Action, Action Read All About It!
Reading to Learn
By : Haley Hunt
Rationale: The goal of reading is to comprehend the text. To some, comprehension can be a barrier during their reading. This may be because they are having difficulty reading or because they lack successful strategies that would make comprehension easier for them. Many strategies exist for providing the student a means for understanding text. Summarization is one of these strategies that allow students to take the important information from a passage and remember it for further use, while disregarding unimportant or trivial information. Students need to be instructed on how to summarize efficiently. The purpose of this lesson will be to teach students how to summarize by asking themselves questions and learning the important steps of summarization.
Materials: White board (to write questions and steps), white board markers, pencils, paper (to write summary), Class copies of National Geographic for Kids magazine (use article Giant Jellyfish Invasion) article talk: There are some giant jellyfish called Lion’s Mane Jellyfish that are invading Japan, and it is causing a major problem. I guess we will have to read more about it to find out what happens.
1. Does anyone know what summarizing means? Good Job! It means to find the most important facts and form a main idea from a passage we are reading. If is important for us to know how to summarize and be good at it because it helps us better understand what we read. We are going to practice summarizing today by reading some passages silently and then summarizing them. Does everyone remember how to read silently? So, we do not say the words out loud as we read, but instead them to ourselves quietly. I will first show you how to summarize, and then, you will do it on your own. Or problem. We should read the rest of the article to find out what happens. I will also ask if anyone knows what a tentacle is? Yes! it is a long flexible arm usually attached to an animals head or body. I will then ask if a tentacle is more like a arm or a foot? I will also ask the class if they know what a bell is when we are talking about animals? Correct! A bell is the top of the jellysfish. I will ask the class if a bell is more like a head or a leg.
2. As I read aloud this National Geographic for kids article entitled Giant Jellyfish Invasion, I want all of you to read along silently and listen for things you think are unimportant. After reading, I will call on students to first name things the thought were not important, and secondly I will ask for things you thought were important. The class will gather the information on one of the main ideas. I will then highlight all the main ideas we kept and write the summary of the article. Our summary should sound something like this: "Growing Jellyfish as large as a van are taking over the oceans of japan." See how this has just the important information? We took out the parts that were repeated and parts that were not part of the main idea. So, now are you ready to summarize on your own?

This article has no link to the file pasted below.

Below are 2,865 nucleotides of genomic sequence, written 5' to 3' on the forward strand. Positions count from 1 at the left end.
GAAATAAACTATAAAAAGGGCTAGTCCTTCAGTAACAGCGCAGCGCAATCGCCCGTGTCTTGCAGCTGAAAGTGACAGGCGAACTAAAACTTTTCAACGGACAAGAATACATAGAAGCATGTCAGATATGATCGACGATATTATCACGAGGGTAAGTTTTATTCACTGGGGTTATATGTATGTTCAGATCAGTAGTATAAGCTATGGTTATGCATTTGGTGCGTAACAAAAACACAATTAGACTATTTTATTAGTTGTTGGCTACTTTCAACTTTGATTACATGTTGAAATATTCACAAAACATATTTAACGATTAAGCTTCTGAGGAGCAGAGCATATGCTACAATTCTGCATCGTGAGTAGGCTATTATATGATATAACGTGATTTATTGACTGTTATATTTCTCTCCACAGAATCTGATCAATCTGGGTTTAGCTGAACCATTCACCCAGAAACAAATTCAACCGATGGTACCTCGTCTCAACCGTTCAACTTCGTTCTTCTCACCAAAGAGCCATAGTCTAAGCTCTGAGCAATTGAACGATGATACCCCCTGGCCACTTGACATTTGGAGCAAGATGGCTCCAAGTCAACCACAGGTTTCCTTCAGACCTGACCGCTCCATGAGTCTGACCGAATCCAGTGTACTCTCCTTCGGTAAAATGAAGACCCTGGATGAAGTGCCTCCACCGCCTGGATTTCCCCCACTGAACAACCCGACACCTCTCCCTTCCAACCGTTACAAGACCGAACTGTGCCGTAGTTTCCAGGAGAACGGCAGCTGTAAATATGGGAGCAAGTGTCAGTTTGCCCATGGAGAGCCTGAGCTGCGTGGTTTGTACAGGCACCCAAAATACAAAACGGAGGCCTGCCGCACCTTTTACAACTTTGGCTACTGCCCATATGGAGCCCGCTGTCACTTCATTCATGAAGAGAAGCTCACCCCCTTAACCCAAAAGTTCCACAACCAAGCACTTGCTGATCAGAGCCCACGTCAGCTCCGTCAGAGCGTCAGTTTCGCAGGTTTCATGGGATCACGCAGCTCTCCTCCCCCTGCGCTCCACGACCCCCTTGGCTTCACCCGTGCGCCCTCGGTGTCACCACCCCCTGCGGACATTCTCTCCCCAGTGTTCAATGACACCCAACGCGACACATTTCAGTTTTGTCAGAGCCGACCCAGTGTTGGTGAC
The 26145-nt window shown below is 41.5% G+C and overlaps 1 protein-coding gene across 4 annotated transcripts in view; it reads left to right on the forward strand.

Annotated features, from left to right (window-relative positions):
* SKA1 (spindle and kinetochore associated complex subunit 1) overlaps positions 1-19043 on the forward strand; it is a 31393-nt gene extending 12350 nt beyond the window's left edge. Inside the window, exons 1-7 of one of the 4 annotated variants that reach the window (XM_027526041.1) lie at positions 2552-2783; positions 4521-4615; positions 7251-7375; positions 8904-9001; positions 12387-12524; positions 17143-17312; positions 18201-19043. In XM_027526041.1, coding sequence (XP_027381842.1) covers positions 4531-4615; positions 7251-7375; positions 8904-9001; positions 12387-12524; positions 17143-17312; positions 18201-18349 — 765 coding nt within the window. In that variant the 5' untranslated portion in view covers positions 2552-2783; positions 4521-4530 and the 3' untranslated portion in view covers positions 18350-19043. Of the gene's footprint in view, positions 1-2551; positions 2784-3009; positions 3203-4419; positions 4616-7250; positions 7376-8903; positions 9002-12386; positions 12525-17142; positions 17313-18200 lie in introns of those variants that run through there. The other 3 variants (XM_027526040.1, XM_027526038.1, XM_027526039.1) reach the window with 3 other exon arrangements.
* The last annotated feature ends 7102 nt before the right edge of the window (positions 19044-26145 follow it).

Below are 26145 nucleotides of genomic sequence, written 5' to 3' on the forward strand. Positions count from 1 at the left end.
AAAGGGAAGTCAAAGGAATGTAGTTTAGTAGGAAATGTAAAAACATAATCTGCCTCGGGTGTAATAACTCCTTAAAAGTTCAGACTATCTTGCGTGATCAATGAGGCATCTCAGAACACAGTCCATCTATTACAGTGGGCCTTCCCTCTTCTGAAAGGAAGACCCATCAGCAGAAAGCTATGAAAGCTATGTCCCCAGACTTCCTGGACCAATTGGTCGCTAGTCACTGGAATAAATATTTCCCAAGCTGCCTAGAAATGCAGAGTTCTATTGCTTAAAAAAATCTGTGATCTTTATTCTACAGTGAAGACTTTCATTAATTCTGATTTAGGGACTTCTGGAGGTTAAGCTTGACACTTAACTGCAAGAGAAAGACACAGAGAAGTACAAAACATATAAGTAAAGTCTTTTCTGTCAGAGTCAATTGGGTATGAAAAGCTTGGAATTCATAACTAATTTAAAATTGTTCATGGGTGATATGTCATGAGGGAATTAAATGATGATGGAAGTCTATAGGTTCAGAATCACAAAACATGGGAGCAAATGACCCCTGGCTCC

3. I will hand out individual copies of the National Geographic article entitled, Toad Tunnels Built to Help Amphibians Cross Roads to each student. I will also give each student a highlighter and a black marker. I want you to read this article silently once and then go back and pick out the unimportant and redundant information.( Unimportant means that is not important, or as special to you as other things. We would use unimportant: “That sentence was unimportant to me, so I left it out.”) Mark out those sentences with the black marker. Then, find the main ideas and highlight those with the highlighter. Finally, I want you to create your own summary of the article. After everyone is finished we will go over the summaries in class. I will walk around while you are working to make sure everyone is doing it correctly.
4. For the assessment I will bring the class back together when everyone is finished and we will all discuss the article together. I will make a list of everyone's important facts and I will be able to assess which students are getting it and which students do not understand correctly. I will call on students to give their topic sentence and we will determine as a class which information is important and which topic sentences are appropriate. We will put together a class paragraph that successfully summarizes, or puts in our own words, what we learned from the article. I will ask the students to help me come up with complete sentences; therefore I will be able to understand the comprehension of the article. I will also have essay questions I would like to have the students answer.
1. What size should the tunnel be, and why?
2. Is there a certain time when the toads breed? If so when?
3. What are the park rangers going to do to the roads?
Roach, John. Toad Tunnels. Built to Help Amphibians Cross Roads. 2005. National Geographic
Jernigan, Katelyn: Somebody's Summarizing!
http://kids.nationalgeographic.com/kids/stories/animalsnature/giant-jellyfish-invasion/ - Giant Jellyfish Invasion.